Owned and operated by the City of Moncton, the former Moncton riverside landfill is located on 35 hectares (87 acres) of land on the Petitcodiac riverfront. It began operating shortly after the causeway was built in 1968, and was closed in 1992 after more than 20 years of operation. Historical records reference the following notable wastes disposed of at the facility: residential, construction, petroleum waste oil, liquid animal waste, asbestos pipe insulation, urea-formaldehyde foam insulation (UFFI), septic waste, sewage sludge and medical wastes (GEMTEC Report, 1995). Opponents of river restoration were convinced for years that with the landfill strategically located next to the causeway, the risks of opening the causeway gates would be too great and therefore never happen in their lifetime. The argument was simplistic and easily sparked fear amongst the uninformed public and elected officials just as contented to leave the two problems alone (causeway and landfill).
In the summer of 2000, Riverkeeper enlisted the services of the Environmental Bureau of Investigations (EBI – directed by Mark Mattson, one of Canada’s best environmental lawyers) to conduct an independent environmental investigation into the case. It revealed that between 100,000 and 300,000 litres of toxic leachate was entering the Petitcodiac River and Jonathan Creek every day from various discharge points along the former landfill. Leachate discharge samples were collected, sent to an accredited lab for testing and found to be lethal to fish, an indictable criminal offence under Canada’s Fisheries Act. Riverkeeper and EBI thereafter filed an official complaint and handed over their evidence to the Enforcement Division of Environment Canada, who took over the case.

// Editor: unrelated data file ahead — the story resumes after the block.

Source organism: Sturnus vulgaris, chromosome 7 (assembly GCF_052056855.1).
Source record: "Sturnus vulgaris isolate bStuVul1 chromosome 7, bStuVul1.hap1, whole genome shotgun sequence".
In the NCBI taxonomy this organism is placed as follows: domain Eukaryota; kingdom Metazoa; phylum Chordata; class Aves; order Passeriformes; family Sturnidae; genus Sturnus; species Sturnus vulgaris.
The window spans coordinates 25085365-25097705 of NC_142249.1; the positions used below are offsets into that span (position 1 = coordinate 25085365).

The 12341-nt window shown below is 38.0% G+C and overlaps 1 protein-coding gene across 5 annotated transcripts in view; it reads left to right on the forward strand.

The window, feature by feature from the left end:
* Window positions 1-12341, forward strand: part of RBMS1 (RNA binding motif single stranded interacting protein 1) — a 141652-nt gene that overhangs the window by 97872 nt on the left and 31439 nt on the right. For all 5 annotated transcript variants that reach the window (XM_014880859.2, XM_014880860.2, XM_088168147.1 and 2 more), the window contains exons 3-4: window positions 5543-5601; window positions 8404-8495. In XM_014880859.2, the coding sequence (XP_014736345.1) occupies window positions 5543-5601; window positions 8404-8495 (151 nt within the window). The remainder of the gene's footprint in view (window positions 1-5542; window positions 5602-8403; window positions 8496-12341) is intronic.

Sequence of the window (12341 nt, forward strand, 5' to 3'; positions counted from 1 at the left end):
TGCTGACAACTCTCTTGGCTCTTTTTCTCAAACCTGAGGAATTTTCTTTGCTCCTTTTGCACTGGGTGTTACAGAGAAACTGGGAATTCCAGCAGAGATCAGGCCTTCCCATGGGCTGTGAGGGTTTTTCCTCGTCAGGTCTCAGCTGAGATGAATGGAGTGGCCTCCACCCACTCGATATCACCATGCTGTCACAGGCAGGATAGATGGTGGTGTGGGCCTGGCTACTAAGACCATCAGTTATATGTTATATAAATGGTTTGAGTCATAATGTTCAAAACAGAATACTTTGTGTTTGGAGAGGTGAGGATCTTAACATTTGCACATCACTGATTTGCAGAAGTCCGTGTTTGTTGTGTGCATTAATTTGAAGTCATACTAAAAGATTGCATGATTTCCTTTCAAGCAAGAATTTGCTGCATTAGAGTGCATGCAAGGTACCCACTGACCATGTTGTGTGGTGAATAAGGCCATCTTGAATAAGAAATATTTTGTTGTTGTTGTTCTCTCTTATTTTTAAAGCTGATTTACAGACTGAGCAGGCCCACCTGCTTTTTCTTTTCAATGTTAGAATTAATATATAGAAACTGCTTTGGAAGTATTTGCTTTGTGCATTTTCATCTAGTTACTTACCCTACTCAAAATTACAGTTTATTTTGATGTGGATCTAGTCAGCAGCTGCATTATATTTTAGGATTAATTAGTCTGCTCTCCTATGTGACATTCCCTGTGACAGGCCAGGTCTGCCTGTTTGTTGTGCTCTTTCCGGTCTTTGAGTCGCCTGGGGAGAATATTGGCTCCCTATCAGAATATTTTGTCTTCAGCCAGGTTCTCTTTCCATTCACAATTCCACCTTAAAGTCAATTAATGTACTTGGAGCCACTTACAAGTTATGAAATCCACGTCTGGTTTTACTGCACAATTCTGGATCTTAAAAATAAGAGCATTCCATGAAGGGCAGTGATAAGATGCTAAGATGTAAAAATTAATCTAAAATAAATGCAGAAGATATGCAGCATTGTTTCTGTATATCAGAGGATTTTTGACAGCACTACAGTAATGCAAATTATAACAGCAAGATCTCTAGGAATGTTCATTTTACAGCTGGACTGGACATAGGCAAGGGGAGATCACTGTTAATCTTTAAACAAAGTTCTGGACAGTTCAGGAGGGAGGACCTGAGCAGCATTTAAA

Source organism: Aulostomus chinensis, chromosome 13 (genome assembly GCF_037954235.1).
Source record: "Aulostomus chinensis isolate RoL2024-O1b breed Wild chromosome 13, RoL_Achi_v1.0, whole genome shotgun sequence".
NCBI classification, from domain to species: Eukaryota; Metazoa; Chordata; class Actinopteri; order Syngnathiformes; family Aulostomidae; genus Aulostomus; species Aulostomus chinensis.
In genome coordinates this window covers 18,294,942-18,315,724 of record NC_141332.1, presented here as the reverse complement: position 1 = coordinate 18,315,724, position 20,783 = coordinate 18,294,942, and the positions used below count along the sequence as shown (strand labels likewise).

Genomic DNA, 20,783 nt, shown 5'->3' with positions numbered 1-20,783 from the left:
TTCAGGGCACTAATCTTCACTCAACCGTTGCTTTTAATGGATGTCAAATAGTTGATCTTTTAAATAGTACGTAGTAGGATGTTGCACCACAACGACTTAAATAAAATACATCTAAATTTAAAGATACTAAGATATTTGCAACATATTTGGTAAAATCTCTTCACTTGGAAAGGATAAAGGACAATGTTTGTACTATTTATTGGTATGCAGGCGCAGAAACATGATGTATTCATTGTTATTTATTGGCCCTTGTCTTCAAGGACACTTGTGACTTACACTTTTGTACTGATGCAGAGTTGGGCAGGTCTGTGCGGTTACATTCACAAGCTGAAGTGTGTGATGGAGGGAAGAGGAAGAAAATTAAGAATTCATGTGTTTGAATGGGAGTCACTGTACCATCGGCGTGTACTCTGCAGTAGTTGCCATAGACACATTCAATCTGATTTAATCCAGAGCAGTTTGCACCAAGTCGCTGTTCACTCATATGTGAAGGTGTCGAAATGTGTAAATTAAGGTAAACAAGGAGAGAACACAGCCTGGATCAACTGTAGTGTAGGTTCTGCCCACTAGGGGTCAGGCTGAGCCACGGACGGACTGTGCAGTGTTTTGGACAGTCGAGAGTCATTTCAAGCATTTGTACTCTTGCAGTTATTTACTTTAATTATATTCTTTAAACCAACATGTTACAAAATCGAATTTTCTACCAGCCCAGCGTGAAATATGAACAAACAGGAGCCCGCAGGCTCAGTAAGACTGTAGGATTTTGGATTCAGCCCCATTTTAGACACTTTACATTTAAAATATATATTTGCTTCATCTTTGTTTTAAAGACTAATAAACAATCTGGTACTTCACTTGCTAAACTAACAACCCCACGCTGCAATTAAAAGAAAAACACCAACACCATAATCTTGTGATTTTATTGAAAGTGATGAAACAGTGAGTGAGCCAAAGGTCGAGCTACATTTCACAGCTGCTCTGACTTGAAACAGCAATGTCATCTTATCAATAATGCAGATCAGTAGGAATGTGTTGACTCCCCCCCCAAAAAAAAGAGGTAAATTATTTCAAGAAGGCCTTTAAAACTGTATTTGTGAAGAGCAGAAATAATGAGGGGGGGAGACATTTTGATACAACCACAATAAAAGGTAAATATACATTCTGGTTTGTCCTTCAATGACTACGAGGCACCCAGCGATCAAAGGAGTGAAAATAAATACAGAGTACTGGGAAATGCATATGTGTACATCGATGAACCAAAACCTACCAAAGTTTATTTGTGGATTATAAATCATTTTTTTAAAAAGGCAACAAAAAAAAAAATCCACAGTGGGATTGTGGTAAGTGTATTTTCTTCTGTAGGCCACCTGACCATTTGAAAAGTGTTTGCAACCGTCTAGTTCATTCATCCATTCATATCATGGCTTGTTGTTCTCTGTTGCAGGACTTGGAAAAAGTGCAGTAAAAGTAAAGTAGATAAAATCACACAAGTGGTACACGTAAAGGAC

In February 2002, charges were subsequently laid by Environment Canada against the City of Moncton (owner), the City’s Commissioner of Engineering and the private engineering firm responsible for the closure plan (GEMTEC). In a surprise move the City of Moncton pled guilty to the charges in September 2003, was fined $35,000 and agreed to a multi-million-dollar clean-up order, in exchange for the acquittal of its engineering commissioner. The engineering firm (GEMTEC) was found guilty and forced to pay a $28,000 fine. These became Atlantic Canada’s first criminal charges against a municipality, and Canada’s first criminal charges against an engineering consulting firm for knowingly allowing the deposit of a toxic substance into a waterway and failing to comply with the Federal Fisheries Act. Remedial works at the former landfill, which include the diversion of Jonathan Creek, were finally completed in March 2010 at a cost of $3 million. In addition to resolving this major river pollution issue, the court’s decisions had important implications on Canadian case law, most notably in reiterating the obligation of consultants and their recommendations to fully comply with our nation’s environmental laws.